Document Type

Article

Publication Date

5-18-2006

Abstract

The working population in Hong Kong in 2006 are generally happier, with the average happiness index rising fastest for the young and working--by nearly 5% over past year's, a survey conducted by the University's Centre for Public Policy Studies (CPPS) and the Institute for Humanities and Social Sciences indicates(IHSS).

The Survey shows an overall average happiness index for Hong Kong people standing at 70.58, a fairly high score by international standards despite a slight decrease from 2005's. However, the scores for both retired persons and housewives show a noticeable decline.

Commenting on the happiness index by age groups for the working population, Prof Lok Sang HO, Chair of the Institute of Humanities and Social Sciences, Lingnan University and Director of CPPS, said that the score of the young workers aged 21-29 has increased significantly to 70.66 from last year's 67.32. This could be a result of the improving economic opportunities for the young working population during 2006. The survey data also indicates that the proportion of workers aged 21-29 with personal income below $7000 has decreased from 20.17% in 2005 to 13.56% in 2006. However, among the working population, the happiness scores for those aged 30-49 and 50 or above are almost the same as that of last year.

As for the happiness index by occupation, the scores for both the clerical and elementary workers have improved compared to year 2005, while there is an obvious decline in the scores for the retired persons and housewives. Although the income level and job stability have in general improved during this year, increasing workload, longer working hours, and working overseas or on the Chinese Mainland for the "employed family members" may reduce their interaction with other non-working family members. This could be the reason why the retired persons and housewives have become less happy. The implementation of the five-day work week system may well help increase the "time together with the family" and therefore enhance happiness.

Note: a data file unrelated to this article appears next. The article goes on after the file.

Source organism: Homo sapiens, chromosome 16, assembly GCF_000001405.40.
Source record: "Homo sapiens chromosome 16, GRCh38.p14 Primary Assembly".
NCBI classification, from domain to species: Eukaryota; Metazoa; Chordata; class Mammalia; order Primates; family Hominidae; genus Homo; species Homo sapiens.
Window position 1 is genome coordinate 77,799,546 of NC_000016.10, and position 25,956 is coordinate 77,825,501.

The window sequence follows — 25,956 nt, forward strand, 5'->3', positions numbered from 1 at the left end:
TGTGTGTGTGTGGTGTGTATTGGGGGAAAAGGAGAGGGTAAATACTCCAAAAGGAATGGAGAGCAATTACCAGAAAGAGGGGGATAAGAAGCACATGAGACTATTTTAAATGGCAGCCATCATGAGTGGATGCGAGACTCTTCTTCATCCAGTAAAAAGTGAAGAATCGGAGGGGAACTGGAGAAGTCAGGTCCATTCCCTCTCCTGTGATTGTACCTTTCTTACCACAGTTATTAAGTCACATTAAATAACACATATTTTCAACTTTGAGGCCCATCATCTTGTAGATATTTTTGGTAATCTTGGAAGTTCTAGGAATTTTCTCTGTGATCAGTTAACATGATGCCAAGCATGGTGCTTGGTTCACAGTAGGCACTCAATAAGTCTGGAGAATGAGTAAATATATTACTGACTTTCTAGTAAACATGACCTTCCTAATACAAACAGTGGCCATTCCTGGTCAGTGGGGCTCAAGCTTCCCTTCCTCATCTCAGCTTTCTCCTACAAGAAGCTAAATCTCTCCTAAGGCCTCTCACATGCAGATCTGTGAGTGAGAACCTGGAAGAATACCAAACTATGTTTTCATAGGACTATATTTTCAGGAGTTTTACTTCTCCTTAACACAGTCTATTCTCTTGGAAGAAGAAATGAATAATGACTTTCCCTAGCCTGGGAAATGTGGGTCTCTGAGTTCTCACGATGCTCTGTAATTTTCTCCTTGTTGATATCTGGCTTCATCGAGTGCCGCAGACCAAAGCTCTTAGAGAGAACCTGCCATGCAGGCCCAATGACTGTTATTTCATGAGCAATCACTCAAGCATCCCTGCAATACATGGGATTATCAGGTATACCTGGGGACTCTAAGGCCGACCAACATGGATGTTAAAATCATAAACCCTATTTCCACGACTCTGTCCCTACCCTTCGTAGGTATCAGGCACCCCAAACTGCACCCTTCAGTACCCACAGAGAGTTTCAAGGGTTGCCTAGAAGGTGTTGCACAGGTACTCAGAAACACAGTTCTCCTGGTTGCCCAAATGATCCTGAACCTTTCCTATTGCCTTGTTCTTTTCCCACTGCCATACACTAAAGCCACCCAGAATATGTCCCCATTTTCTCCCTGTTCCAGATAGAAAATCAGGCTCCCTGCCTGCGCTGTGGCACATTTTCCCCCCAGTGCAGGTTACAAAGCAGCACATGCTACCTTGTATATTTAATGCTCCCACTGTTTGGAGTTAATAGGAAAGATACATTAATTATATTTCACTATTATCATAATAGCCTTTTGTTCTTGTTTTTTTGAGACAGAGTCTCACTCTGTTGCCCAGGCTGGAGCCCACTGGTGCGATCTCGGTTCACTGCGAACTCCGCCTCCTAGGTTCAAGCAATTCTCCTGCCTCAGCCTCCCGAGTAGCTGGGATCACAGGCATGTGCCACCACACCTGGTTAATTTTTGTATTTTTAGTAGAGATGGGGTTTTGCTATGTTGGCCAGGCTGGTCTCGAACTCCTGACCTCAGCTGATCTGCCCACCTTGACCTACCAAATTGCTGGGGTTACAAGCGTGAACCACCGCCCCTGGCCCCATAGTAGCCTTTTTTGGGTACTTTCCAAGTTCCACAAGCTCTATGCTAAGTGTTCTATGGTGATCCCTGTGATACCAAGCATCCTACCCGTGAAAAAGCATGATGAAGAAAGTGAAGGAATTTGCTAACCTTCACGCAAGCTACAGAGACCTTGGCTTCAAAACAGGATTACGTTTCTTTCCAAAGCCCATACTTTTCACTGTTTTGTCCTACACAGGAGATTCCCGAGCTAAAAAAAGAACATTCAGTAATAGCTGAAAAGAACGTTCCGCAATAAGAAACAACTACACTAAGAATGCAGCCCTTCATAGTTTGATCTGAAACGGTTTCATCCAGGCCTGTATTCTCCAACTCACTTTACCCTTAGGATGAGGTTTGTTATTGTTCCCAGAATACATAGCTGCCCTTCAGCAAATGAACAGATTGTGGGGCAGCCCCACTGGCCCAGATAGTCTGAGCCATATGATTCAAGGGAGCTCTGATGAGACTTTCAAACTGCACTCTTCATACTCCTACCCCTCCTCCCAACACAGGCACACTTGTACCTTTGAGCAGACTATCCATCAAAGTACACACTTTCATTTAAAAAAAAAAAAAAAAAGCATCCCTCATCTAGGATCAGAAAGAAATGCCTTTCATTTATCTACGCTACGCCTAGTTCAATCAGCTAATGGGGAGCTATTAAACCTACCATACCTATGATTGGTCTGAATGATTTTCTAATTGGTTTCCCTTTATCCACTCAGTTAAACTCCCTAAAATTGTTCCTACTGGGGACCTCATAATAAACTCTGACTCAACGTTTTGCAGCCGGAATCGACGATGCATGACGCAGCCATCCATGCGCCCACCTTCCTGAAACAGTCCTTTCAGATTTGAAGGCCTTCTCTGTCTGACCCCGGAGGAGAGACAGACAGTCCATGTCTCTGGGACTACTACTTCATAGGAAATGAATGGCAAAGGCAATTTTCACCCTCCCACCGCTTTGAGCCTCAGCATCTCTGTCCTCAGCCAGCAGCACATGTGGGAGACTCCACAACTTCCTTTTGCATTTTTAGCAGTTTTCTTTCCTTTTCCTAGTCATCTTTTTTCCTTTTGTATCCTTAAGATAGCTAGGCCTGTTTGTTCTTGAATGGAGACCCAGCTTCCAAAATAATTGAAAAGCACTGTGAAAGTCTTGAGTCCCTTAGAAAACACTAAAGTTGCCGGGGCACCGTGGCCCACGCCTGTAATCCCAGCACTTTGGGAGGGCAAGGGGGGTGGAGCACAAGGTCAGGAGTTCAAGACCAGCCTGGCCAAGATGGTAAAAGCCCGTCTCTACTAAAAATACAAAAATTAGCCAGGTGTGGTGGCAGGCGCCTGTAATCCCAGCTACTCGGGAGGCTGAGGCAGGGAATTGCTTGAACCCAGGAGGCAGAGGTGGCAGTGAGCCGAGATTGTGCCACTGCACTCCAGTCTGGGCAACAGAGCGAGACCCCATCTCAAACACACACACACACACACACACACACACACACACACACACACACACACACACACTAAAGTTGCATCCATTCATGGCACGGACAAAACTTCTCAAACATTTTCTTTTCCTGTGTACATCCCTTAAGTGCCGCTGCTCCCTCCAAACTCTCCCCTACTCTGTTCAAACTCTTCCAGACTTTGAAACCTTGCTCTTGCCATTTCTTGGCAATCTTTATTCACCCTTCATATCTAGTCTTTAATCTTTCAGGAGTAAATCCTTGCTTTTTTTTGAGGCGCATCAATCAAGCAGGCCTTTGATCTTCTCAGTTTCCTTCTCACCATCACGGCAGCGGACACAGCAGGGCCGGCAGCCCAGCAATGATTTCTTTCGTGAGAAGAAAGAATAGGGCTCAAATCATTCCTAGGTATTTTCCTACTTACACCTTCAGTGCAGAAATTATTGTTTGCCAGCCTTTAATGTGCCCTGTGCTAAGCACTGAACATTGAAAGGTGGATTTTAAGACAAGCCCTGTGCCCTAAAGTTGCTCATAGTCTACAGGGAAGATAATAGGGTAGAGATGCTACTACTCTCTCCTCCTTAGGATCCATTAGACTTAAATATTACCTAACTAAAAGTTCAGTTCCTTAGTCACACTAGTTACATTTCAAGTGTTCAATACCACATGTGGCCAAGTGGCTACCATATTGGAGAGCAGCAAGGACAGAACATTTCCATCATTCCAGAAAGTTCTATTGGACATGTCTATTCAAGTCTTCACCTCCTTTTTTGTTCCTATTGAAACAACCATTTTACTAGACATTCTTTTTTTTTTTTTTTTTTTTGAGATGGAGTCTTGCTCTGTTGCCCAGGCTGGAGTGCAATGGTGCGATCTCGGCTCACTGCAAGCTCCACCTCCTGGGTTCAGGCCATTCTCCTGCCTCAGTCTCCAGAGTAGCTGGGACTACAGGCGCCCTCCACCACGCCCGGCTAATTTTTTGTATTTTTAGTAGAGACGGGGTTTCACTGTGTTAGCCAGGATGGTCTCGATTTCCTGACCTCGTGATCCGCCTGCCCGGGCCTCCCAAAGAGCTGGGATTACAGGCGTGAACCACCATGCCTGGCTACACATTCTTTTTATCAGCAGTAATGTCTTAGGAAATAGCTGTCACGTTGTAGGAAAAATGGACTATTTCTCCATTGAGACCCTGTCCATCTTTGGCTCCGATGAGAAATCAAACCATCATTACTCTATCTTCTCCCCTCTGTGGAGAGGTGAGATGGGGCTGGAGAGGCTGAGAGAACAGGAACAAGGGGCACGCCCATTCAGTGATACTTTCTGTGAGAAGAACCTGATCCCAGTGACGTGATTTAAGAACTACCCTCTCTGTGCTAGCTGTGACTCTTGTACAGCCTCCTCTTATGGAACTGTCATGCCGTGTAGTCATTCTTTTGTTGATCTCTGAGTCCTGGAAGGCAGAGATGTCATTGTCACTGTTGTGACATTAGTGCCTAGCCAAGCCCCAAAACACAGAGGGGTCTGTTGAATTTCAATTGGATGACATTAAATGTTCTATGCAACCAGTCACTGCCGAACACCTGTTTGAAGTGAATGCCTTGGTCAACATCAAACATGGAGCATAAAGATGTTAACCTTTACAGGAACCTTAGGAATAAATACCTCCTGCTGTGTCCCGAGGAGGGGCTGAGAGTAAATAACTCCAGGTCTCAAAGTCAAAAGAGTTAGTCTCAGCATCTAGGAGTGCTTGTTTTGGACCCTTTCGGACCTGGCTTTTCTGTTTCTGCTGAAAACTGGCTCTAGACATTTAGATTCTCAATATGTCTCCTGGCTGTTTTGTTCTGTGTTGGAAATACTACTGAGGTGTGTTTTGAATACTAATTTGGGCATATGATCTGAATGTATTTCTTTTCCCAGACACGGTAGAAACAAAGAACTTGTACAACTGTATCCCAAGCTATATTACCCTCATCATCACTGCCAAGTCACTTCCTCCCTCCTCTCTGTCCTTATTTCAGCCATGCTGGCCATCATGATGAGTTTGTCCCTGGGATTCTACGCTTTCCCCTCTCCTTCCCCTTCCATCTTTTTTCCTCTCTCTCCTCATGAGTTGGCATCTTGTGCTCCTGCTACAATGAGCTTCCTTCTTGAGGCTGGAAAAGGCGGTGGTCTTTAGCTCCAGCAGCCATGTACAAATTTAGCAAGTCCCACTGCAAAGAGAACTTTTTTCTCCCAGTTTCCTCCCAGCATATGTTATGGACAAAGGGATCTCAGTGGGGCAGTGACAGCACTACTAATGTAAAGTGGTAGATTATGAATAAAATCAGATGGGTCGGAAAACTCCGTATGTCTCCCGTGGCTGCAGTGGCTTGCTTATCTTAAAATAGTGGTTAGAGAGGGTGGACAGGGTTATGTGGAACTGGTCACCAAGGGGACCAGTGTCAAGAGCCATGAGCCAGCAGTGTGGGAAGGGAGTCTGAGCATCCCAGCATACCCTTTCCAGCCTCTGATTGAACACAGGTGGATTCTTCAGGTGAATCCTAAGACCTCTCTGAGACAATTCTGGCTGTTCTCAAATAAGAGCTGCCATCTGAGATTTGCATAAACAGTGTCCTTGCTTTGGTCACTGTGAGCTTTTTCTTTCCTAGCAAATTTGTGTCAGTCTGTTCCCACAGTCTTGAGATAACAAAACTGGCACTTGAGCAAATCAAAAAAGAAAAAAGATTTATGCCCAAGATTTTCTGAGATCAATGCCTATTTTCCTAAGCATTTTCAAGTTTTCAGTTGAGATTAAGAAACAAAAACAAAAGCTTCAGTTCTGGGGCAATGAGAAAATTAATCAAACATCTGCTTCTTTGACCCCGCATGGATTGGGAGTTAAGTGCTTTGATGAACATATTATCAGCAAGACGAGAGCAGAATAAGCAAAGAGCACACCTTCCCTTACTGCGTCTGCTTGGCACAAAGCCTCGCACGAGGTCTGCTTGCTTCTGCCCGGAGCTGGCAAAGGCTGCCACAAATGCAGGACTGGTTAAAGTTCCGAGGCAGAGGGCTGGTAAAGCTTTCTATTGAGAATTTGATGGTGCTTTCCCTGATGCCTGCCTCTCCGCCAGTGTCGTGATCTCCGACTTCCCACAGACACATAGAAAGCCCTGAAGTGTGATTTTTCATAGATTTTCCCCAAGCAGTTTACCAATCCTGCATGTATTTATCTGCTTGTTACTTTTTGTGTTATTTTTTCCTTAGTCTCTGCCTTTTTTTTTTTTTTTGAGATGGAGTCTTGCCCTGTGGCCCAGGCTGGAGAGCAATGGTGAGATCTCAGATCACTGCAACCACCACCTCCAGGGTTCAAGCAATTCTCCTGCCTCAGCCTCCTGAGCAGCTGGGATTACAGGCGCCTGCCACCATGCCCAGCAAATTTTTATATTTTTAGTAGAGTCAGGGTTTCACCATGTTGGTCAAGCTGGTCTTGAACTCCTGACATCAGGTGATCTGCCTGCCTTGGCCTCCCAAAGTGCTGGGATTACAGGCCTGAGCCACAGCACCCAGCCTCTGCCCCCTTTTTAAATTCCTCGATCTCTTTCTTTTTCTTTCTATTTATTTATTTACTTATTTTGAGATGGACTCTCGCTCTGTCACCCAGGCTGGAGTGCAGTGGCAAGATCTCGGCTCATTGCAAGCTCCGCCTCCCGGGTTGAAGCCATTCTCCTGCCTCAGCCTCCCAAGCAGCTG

According to Prof Ho, the overall average index for Hong Kong in 2006 is 70.58 in comparison to 71.4 in 2005. Moreover, most people feel that they are happier than 10 years ago, with an improvement index at 58.91. Whereas an improvement index above 50 suggests an improvement, this year's index has decreased slightly from 61.3 in 2005. Although the scores for both the happiness and happiness improvement indices have dropped slightly from last year's, the overall scores are still satisfactory according to international standards.

The report also shows that the happiness scores for the age groups of 50 or above, 30-49 and 21-29 are 70.58 (from last year's 75.38), 71.12 (from 71.08) and 69.86 (from 67.39) respectively. The group aged 30-49 has obtained the highest score, replacing those aged 50 or above who topped the scores last year.

The analysis also indicates that those who put a high value on "harmonious relation with family" and "spiritual satisfaction" as their life goals are generally happier than average while those who attach a higher value on "financial success" tend to be less happy than average. Those who attach a higher value on "career success" are about average in terms of the happiness index.

The study also shows that females are generally happier than males, at 71.35 (with 72.62 in 2005) as compared to the male average of 69.61 (with 69.58 in 2005). This result resembles those obtained elsewhere. Additionally, the report indicates that respondents value civic liberties (67.6) much more than electoral democracy (56.1).

The survey was conducted by CPPS with a research grant from the IHSS between 3 and 8 April 06 via randomized phone calls. The research team successfully interviewed 827 Hong Kong residents.

Recommended Citation

Ho, L. S. (2006). Hong Kong Happiness Index 2006: State of happiness in Hong Kong 2006. Retrieved from http://commons.ln.edu.hk/hkhi/2/